Irritable Bowel Syndrome
Irritable bowel syndrome (IBS) is a chronic condition of the digestive system. This condition causes abdominal pain and altered bowel habits1. The main complaints are either frequent, watery bowel movements (diarrhoea) or not frequent enough bowel movements (constipation). In some patients these symptoms may switch between diarrhoea and constipation1. IBS is the most commonly diagnosed gastrointestinal condition2. In 1991, IBS was listed second as a cause of absence from work, only behind the common cold3. More recent data suggest that this gap is even decreasing: not only a high economic impact but also a substantial decrease in patients’ quality of life could be observed4. An estimated 10–20%1 of people in the general population experience symptoms of IBS, although only about 15% of affected people actually seek medical help5. Although the condition cannot be cured, treatments are available to alleviate symptoms.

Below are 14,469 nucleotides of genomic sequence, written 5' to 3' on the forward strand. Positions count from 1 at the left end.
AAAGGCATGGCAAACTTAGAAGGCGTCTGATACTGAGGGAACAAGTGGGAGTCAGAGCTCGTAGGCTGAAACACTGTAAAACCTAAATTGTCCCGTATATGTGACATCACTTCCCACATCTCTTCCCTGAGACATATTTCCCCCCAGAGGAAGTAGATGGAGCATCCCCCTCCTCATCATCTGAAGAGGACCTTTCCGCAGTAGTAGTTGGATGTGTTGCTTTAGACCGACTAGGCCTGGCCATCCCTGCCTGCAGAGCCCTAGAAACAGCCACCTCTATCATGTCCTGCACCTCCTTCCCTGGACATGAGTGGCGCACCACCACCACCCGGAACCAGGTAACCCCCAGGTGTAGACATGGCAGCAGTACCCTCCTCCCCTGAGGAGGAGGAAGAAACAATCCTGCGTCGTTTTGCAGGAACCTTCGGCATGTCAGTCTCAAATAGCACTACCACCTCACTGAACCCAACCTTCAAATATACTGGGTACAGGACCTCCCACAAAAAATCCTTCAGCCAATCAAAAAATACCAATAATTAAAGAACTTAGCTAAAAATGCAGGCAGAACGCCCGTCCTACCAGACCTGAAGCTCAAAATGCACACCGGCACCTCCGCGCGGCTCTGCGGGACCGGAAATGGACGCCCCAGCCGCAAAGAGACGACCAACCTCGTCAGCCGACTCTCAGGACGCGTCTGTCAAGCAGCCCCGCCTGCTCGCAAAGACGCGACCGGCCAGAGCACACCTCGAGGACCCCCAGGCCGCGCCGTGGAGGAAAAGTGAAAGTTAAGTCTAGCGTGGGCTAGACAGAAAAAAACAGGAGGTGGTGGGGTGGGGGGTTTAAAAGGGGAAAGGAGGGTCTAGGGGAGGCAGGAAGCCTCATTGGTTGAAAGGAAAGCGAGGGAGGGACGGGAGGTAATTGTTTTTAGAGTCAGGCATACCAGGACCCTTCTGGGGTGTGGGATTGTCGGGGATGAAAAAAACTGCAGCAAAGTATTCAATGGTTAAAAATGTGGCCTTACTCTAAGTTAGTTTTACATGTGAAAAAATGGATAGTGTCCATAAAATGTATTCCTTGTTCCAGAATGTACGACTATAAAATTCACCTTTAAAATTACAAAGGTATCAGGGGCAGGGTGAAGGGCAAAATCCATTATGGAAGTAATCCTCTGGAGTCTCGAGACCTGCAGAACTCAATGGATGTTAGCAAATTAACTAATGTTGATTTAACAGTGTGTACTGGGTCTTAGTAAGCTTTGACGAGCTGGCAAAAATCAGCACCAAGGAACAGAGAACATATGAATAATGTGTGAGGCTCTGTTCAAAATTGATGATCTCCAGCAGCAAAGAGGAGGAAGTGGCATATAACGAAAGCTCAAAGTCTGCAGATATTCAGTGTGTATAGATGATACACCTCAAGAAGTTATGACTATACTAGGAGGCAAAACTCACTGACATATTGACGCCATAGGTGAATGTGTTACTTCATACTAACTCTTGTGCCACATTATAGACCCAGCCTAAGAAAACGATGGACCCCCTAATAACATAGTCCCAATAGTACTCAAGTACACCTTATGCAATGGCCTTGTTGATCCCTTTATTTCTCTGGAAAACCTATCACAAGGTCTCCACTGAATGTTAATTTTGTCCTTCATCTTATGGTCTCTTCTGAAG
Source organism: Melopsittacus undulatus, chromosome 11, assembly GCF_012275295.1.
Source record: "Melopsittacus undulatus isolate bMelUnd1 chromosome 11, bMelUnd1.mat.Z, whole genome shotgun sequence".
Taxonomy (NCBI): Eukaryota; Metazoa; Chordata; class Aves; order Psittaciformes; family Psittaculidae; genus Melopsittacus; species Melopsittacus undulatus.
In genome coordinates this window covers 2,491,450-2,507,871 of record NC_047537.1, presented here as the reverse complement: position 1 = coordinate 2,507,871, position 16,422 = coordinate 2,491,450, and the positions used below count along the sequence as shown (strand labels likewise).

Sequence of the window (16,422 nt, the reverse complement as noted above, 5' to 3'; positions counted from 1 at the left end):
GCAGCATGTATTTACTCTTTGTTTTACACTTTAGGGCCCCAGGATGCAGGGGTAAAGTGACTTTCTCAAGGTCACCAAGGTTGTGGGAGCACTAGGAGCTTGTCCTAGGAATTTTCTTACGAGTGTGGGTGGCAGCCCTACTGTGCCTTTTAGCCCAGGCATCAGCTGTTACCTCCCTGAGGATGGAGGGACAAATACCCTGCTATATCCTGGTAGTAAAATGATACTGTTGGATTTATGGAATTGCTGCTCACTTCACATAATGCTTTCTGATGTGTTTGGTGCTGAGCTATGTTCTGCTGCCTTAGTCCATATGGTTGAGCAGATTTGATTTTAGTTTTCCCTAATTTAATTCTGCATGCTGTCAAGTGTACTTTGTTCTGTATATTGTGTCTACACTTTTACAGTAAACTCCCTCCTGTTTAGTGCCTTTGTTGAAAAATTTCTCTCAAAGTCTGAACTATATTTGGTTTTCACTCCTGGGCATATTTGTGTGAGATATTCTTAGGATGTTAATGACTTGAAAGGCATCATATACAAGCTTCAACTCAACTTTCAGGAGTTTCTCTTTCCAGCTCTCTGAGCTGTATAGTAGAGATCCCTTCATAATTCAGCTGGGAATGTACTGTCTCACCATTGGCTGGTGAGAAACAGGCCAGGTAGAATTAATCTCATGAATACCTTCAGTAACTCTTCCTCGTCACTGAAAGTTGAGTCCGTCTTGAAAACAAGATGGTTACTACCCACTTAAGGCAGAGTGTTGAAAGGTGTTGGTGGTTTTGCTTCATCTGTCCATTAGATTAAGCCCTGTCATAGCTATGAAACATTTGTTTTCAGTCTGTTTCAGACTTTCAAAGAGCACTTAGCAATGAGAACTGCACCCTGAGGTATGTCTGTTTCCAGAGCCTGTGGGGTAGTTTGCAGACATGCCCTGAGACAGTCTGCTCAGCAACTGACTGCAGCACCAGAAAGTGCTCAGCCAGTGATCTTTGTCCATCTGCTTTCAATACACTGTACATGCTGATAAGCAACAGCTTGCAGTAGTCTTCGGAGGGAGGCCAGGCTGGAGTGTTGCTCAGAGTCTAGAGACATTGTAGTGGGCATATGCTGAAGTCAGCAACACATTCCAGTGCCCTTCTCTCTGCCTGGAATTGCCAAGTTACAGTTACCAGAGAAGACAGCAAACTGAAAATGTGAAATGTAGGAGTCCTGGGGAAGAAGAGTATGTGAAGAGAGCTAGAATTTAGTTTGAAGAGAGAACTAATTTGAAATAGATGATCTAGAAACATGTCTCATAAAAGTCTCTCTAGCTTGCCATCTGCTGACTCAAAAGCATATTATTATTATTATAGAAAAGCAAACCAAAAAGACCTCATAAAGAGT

1. Longstreth GF et al. Functional bowel disorders. Gastroenterol. 2006;130:1480-91
2. Brandt LJ et al. An evidence-based systematic review on the management of irritable bowel syndrome. Am J Gastroenterol. 2009;104, Suppl 1;S1-S35
3. Schuster MM. Diagnostic evaluation of the irritable bowel syndrome. Gastroenterol Clin North Am. 1991;20(2):269
4. Canavan C et al. Review article: the economic impact of the irritable bowel syndrome. Aliment Pharmacol Ther. 2014 Nov;40(9):1023-34
5. Hungin APS et al. The prevalence, patterns and impact of irritable bowel syndrome: an international survey of 40 000 subjects. Aliment Pharmacol Ther. 2003;17:643-50